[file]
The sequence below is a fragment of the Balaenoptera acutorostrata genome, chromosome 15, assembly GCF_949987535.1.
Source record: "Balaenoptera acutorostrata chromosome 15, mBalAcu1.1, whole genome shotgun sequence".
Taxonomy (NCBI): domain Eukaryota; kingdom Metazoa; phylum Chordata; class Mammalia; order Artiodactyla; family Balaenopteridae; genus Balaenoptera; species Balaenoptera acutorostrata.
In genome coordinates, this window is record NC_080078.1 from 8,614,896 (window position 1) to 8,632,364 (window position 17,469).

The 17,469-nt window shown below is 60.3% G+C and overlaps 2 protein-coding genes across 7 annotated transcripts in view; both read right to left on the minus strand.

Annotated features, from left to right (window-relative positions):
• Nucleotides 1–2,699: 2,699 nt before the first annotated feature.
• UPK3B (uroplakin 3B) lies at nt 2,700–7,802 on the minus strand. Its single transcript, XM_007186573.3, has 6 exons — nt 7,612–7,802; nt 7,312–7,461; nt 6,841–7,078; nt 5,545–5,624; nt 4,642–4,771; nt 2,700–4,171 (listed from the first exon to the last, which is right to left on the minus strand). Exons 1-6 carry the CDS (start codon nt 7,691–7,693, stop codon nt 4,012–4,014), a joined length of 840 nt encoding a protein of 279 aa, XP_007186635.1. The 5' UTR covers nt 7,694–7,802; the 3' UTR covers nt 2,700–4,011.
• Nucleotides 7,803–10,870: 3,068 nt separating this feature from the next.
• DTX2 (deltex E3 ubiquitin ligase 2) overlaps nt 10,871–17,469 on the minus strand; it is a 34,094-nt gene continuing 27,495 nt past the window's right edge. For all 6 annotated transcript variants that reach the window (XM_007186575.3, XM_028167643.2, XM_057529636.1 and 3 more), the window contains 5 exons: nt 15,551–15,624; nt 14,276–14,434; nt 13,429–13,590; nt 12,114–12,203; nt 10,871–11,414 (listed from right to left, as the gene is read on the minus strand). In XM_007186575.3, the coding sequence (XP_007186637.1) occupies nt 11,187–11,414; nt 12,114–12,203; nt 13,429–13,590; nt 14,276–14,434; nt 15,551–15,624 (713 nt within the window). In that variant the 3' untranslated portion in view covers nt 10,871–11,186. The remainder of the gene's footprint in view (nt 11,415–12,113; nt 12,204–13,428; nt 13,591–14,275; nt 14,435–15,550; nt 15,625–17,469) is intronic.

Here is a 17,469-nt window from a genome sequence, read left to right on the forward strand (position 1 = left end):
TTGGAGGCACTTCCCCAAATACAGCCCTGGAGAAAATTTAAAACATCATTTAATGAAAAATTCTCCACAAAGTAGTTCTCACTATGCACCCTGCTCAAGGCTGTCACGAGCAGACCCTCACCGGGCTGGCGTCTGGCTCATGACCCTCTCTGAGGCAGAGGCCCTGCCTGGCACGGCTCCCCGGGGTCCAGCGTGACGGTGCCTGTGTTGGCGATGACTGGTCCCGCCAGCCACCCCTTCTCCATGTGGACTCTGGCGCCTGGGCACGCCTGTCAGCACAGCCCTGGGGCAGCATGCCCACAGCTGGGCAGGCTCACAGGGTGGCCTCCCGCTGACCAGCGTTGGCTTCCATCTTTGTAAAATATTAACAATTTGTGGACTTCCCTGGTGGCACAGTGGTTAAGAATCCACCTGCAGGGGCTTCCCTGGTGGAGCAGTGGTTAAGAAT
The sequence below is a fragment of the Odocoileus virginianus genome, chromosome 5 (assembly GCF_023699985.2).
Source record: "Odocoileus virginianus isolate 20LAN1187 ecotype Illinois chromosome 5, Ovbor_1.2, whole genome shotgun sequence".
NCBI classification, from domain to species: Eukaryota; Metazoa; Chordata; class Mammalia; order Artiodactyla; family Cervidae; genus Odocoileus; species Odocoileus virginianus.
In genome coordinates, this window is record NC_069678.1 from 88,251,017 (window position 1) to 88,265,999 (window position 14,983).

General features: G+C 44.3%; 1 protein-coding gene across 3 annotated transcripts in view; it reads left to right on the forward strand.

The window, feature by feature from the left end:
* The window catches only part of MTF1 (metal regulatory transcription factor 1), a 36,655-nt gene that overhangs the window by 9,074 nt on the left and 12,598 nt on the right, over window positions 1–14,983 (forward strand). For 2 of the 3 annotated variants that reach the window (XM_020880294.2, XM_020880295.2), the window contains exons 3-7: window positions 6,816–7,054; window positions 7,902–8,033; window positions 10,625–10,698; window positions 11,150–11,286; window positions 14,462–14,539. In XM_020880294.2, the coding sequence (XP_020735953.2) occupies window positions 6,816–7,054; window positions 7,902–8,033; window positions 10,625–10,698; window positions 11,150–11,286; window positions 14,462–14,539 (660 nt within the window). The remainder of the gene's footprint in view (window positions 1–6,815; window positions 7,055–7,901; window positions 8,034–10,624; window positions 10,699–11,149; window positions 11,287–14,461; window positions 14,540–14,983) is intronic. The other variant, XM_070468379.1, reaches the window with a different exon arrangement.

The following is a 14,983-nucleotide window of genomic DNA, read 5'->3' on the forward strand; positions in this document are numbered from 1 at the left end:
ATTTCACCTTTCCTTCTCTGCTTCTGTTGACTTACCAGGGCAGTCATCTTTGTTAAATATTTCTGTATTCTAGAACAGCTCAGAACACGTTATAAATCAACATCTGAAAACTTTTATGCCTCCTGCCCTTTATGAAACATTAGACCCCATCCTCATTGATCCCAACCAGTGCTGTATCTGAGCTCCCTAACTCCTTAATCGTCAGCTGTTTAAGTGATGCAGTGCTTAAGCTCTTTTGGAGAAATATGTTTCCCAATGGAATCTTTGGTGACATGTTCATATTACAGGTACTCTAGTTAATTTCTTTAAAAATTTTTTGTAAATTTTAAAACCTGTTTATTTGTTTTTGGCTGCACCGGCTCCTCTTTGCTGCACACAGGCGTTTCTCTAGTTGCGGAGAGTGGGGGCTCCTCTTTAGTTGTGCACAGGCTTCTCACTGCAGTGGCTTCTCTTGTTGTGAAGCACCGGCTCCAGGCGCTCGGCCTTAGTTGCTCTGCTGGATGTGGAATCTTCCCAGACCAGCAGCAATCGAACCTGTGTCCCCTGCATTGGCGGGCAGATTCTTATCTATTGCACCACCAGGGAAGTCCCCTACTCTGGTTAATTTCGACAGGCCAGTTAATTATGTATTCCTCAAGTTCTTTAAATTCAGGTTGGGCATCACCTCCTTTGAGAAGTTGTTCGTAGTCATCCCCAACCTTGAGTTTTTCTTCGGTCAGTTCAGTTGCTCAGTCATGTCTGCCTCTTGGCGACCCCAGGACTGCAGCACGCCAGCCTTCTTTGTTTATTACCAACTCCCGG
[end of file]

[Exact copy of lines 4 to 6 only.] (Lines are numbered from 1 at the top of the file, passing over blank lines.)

In genome coordinates, this window is record NC_080078.1 from 8,614,896 (window position 1) to 8,632,364 (window position 17,469).

The 17,469-nt window shown below is 60.3% G+C and overlaps 2 protein-coding genes across 7 annotated transcripts in view; both read right to left on the minus strand.

Annotated features, from left to right (window-relative positions):